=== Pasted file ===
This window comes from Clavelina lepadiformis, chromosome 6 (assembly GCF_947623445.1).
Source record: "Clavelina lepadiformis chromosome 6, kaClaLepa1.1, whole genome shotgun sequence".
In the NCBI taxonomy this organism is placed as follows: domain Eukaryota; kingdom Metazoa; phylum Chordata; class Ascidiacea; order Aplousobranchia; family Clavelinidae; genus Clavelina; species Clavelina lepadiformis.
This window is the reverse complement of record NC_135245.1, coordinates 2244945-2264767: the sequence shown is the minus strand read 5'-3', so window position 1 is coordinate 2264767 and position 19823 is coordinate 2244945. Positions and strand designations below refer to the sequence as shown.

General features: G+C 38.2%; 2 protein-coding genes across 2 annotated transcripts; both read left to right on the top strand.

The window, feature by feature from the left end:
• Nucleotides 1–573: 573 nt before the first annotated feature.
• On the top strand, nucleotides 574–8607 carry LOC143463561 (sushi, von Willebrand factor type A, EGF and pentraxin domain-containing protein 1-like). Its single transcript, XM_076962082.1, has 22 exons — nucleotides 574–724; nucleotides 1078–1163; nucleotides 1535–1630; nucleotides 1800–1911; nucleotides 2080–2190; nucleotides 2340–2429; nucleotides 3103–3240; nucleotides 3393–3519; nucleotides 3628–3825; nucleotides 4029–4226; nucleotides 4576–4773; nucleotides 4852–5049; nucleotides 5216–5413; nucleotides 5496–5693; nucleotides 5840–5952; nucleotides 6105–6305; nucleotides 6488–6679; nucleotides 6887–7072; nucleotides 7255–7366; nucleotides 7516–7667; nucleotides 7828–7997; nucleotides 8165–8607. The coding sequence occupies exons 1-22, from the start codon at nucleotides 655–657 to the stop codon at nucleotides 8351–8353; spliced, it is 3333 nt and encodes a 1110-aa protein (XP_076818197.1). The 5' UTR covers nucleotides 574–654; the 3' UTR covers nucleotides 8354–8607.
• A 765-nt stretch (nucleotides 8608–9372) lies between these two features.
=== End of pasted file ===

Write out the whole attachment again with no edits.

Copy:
This window comes from Clavelina lepadiformis, chromosome 6 (assembly GCF_947623445.1).
Source record: "Clavelina lepadiformis chromosome 6, kaClaLepa1.1, whole genome shotgun sequence".
In the NCBI taxonomy this organism is placed as follows: domain Eukaryota; kingdom Metazoa; phylum Chordata; class Ascidiacea; order Aplousobranchia; family Clavelinidae; genus Clavelina; species Clavelina lepadiformis.
This window is the reverse complement of record NC_135245.1, coordinates 2244945-2264767: the sequence shown is the minus strand read 5'-3', so window position 1 is coordinate 2264767 and position 19823 is coordinate 2244945. Positions and strand designations below refer to the sequence as shown.

General features: G+C 38.2%; 2 protein-coding genes across 2 annotated transcripts; both read left to right on the top strand.

The window, feature by feature from the left end:
• Nucleotides 1–573: 573 nt before the first annotated feature.
• On the top strand, nucleotides 574–8607 carry LOC143463561 (sushi, von Willebrand factor type A, EGF and pentraxin domain-containing protein 1-like). Its single transcript, XM_076962082.1, has 22 exons — nucleotides 574–724; nucleotides 1078–1163; nucleotides 1535–1630; nucleotides 1800–1911; nucleotides 2080–2190; nucleotides 2340–2429; nucleotides 3103–3240; nucleotides 3393–3519; nucleotides 3628–3825; nucleotides 4029–4226; nucleotides 4576–4773; nucleotides 4852–5049; nucleotides 5216–5413; nucleotides 5496–5693; nucleotides 5840–5952; nucleotides 6105–6305; nucleotides 6488–6679; nucleotides 6887–7072; nucleotides 7255–7366; nucleotides 7516–7667; nucleotides 7828–7997; nucleotides 8165–8607. The coding sequence occupies exons 1-22, from the start codon at nucleotides 655–657 to the stop codon at nucleotides 8351–8353; spliced, it is 3333 nt and encodes a 1110-aa protein (XP_076818197.1). The 5' UTR covers nucleotides 574–654; the 3' UTR covers nucleotides 8354–8607.
• A 765-nt stretch (nucleotides 8608–9372) lies between these two features.